The path the air takes to get to an air-handling unit or furnace so it can be cooled or heated. It is the "return" path. The return side should be "balanced" with the supply side to ensure proper air flow and comfort.

 (Seasonal) Energy Efficiency Ratio: A measurement of the instantaneous energy efficiency of cooling equipment. It normally is used only for electric air conditioning equipment. EER is the steady-state rate of heat energy removal by the equipment in Btu/h divided by the steady-state rate of energy input to the equipment in watts. Thus, the resultant value for EER has units of Btu/Wh. The EER of a given system is always higher than the COP of that system by a factor equal to the number of Btu/h in a watt, or 3.413.

Sensible Heat
 The temperature of the air. This type of heat is measured with a thermometer.

Split System
 A two-component heating and cooling (heat pump) or cooling only (air conditioner) system. The condensing unit is installed outside, the air handling unit is installed inside (preferably in conditioned space). Refrigerant lines and wiring connect them together.

Supply or Supply Side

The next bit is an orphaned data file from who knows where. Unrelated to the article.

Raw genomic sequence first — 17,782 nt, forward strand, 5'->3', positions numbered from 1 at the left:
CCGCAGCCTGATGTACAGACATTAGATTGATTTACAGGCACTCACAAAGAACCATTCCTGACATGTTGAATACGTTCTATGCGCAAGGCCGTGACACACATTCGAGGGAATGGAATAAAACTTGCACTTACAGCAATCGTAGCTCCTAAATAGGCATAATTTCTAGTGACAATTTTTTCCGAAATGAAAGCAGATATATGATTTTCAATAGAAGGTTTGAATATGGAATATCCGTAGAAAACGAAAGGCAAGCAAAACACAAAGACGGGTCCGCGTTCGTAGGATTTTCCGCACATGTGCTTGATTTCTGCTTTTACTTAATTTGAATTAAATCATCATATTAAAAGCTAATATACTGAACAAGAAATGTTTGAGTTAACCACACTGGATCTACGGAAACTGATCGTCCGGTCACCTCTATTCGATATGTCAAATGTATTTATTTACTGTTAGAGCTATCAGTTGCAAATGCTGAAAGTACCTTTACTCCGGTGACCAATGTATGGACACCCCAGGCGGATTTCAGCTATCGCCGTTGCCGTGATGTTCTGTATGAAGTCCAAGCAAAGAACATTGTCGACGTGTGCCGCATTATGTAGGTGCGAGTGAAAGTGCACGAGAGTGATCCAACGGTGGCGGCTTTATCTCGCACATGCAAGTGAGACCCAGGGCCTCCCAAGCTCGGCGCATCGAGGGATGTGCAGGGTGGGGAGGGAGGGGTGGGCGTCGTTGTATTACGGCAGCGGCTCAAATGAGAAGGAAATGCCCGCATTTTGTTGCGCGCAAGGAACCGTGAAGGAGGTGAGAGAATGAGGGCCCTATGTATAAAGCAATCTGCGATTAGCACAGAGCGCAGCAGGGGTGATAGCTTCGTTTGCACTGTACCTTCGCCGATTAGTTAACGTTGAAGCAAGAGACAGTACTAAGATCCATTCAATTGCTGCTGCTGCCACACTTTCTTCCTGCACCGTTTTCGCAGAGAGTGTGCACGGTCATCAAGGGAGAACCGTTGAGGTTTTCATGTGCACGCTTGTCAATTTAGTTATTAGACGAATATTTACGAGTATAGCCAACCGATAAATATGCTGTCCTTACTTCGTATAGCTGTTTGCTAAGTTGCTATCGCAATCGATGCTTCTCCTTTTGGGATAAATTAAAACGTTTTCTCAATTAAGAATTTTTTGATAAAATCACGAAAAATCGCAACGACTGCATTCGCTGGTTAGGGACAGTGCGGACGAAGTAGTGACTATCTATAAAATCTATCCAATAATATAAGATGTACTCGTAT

The part of an HVAC system that takes (supplies) the conditioned air from the air-handling unit or furnace to your home. The supply side should be "balanced" with the return side to ensure proper air flow and comfort.

 A control device that measures the temperature of the air in a home or the water in a hot water tank and activates the heating or cooling equipment to cause the air or water temperature to remain at a pre-specified value, normally called the set point temperature (see also the definitions of load and energy).

 A term used primarily by the air conditioning industry to characterize the cooling capacity of air conditioning equipment. One ton equals 12,000 Btu/h.
 Ton of Refrigeration - The amount of heat necessary to completely melt one ton of 32 oF ice in 24 hours.

Zones, Zoned System, Zoning
 A single HVAC system that can meet different heating and cooling needs in different areas (zones). Each zone of a home has its own thermostat with which it can regulate the temperature and humidity in its area. One "zoned air conditioner" could be set for a high temperature in one zone and for a lower temperature in the other zone. Zone systems have two or more zones.